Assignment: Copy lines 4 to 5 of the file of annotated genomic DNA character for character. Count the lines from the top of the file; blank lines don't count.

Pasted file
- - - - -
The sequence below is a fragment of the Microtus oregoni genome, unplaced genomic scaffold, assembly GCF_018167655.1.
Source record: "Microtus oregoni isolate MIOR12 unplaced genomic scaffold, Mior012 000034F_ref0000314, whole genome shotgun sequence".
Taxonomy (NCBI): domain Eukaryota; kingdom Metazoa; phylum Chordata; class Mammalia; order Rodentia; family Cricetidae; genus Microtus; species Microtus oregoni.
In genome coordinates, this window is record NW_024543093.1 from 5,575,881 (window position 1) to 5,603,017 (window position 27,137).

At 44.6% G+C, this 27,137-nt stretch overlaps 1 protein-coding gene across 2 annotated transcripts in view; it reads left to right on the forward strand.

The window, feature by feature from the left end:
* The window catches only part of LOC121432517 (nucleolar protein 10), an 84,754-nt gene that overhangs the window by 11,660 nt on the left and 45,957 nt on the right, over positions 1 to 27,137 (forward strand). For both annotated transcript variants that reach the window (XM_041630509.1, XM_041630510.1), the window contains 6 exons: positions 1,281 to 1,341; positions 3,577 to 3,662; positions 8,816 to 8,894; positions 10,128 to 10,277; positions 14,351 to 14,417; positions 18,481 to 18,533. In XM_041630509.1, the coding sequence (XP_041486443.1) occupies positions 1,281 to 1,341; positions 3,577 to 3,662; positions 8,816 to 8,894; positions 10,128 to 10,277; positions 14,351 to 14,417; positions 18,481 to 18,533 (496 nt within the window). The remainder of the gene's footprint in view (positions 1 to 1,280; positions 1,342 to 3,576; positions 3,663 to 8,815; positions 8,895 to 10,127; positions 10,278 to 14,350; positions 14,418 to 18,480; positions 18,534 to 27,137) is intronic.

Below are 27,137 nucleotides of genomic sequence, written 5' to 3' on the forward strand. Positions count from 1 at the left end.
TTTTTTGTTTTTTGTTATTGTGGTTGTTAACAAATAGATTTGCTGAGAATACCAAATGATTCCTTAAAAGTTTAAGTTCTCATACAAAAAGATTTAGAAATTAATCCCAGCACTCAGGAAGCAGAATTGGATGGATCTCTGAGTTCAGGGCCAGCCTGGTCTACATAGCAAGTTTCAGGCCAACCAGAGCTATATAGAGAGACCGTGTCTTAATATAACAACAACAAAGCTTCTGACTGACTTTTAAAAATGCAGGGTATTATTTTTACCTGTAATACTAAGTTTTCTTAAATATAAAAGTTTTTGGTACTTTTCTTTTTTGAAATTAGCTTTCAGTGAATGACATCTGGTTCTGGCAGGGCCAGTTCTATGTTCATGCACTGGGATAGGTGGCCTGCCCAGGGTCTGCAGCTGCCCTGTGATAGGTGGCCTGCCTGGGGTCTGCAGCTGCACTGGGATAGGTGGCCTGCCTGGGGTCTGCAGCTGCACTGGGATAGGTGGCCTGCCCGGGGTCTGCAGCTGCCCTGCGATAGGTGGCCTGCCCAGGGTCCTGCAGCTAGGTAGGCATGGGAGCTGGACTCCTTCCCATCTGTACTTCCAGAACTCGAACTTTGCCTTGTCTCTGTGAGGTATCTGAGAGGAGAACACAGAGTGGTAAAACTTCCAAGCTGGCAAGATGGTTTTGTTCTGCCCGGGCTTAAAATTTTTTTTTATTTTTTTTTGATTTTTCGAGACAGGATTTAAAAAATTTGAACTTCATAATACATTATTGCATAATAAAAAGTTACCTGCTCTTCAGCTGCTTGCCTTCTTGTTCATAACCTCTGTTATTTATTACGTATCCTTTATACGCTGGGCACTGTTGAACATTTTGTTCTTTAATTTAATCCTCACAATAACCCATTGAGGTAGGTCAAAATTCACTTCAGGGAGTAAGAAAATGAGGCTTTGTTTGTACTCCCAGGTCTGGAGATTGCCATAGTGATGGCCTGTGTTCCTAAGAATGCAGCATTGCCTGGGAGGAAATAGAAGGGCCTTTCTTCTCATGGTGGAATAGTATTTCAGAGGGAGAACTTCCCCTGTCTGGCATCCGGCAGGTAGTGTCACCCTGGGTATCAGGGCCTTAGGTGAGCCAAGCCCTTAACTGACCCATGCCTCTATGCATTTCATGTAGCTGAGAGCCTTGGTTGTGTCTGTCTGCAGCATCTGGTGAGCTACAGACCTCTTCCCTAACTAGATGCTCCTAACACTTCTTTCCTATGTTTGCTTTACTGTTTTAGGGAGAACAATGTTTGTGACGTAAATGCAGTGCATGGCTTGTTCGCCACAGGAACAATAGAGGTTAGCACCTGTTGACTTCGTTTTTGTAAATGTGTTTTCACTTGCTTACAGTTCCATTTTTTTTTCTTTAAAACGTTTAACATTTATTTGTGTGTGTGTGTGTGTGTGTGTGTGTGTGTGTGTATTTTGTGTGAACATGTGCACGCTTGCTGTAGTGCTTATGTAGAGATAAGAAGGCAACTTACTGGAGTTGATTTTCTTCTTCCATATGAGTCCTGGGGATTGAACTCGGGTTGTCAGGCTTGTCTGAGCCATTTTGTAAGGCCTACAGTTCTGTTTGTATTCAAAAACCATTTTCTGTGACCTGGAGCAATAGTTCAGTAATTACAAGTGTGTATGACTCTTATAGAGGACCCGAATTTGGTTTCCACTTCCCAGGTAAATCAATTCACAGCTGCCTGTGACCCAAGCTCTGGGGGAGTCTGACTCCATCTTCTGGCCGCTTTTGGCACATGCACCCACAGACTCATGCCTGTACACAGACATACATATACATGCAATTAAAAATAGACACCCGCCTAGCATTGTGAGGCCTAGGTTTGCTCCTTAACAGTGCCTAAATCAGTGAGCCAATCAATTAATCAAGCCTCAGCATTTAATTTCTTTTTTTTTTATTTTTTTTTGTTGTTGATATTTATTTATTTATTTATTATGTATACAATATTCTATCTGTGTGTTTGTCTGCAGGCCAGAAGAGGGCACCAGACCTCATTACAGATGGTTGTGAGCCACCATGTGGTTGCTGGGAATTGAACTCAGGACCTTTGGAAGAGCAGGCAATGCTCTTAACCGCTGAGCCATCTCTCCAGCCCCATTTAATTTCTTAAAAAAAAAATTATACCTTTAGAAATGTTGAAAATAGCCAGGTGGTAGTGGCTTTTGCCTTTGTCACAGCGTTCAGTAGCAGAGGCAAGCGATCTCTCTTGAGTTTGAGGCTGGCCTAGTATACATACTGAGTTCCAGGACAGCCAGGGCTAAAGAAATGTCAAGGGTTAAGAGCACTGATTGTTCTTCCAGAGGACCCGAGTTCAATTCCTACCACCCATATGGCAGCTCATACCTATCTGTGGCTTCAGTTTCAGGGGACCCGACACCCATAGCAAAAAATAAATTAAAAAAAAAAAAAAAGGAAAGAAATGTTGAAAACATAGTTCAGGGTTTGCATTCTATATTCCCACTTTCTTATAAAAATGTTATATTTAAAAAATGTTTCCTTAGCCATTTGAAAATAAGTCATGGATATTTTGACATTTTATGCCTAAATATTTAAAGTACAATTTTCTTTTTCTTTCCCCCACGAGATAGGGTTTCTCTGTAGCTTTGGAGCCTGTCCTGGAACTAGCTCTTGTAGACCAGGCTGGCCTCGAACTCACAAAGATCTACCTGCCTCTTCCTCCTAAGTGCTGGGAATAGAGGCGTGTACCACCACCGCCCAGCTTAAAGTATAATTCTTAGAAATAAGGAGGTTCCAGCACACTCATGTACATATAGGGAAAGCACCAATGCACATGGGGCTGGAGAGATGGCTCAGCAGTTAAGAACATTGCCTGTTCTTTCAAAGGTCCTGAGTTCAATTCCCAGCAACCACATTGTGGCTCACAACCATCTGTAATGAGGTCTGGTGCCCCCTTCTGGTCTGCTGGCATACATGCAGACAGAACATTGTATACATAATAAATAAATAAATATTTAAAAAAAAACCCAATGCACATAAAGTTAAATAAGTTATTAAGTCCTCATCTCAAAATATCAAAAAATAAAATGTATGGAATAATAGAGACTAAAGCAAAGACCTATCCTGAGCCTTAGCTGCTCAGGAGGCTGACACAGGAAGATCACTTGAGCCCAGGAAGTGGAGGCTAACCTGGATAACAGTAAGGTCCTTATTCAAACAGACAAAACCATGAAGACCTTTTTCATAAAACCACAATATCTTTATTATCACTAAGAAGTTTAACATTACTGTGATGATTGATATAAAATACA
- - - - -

In genome coordinates, this window is record NW_024543093.1 from 5,575,881 (window position 1) to 5,603,017 (window position 27,137).

At 44.6% G+C, this 27,137-nt stretch overlaps 1 protein-coding gene across 2 annotated transcripts in view; it reads left to right on the forward strand.